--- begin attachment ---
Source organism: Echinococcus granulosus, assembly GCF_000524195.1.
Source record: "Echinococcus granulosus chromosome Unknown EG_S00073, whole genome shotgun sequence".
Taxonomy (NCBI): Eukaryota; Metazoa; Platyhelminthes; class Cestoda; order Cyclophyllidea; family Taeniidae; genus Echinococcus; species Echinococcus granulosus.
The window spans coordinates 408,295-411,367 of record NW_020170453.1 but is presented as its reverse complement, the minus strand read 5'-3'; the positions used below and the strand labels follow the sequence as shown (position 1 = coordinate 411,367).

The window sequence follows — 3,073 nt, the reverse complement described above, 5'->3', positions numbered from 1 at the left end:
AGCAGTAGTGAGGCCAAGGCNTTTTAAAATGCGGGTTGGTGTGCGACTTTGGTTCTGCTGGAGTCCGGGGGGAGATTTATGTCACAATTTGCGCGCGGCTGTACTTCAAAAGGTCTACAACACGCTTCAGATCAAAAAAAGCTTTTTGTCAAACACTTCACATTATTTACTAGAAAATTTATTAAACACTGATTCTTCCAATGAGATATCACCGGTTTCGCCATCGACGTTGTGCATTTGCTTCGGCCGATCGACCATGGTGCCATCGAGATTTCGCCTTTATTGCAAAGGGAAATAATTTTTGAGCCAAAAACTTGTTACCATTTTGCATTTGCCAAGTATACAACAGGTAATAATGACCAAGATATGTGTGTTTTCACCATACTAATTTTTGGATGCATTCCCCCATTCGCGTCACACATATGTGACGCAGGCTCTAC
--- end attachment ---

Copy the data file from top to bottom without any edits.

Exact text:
Source organism: Echinococcus granulosus, assembly GCF_000524195.1.
Source record: "Echinococcus granulosus chromosome Unknown EG_S00073, whole genome shotgun sequence".
Taxonomy (NCBI): Eukaryota; Metazoa; Platyhelminthes; class Cestoda; order Cyclophyllidea; family Taeniidae; genus Echinococcus; species Echinococcus granulosus.
The window spans coordinates 408,295-411,367 of record NW_020170453.1 but is presented as its reverse complement, the minus strand read 5'-3'; the positions used below and the strand labels follow the sequence as shown (position 1 = coordinate 411,367).

The window sequence follows — 3,073 nt, the reverse complement described above, 5'->3', positions numbered from 1 at the left end:
AGCAGTAGTGAGGCCAAGGCNTTTTAAAATGCGGGTTGGTGTGCGACTTTGGTTCTGCTGGAGTCCGGGGGGAGATTTATGTCACAATTTGCGCGCGGCTGTACTTCAAAAGGTCTACAACACGCTTCAGATCAAAAAAAGCTTTTTGTCAAACACTTCACATTATTTACTAGAAAATTTATTAAACACTGATTCTTCCAATGAGATATCACCGGTTTCGCCATCGACGTTGTGCATTTGCTTCGGCCGATCGACCATGGTGCCATCGAGATTTCGCCTTTATTGCAAAGGGAAATAATTTTTGAGCCAAAAACTTGTTACCATTTTGCATTTGCCAAGTATACAACAGGTAATAATGACCAAGATATGTGTGTTTTCACCATACTAATTTTTGGATGCATTCCCCCATTCGCGTCACACATATGTGACGCAGGCTCTAC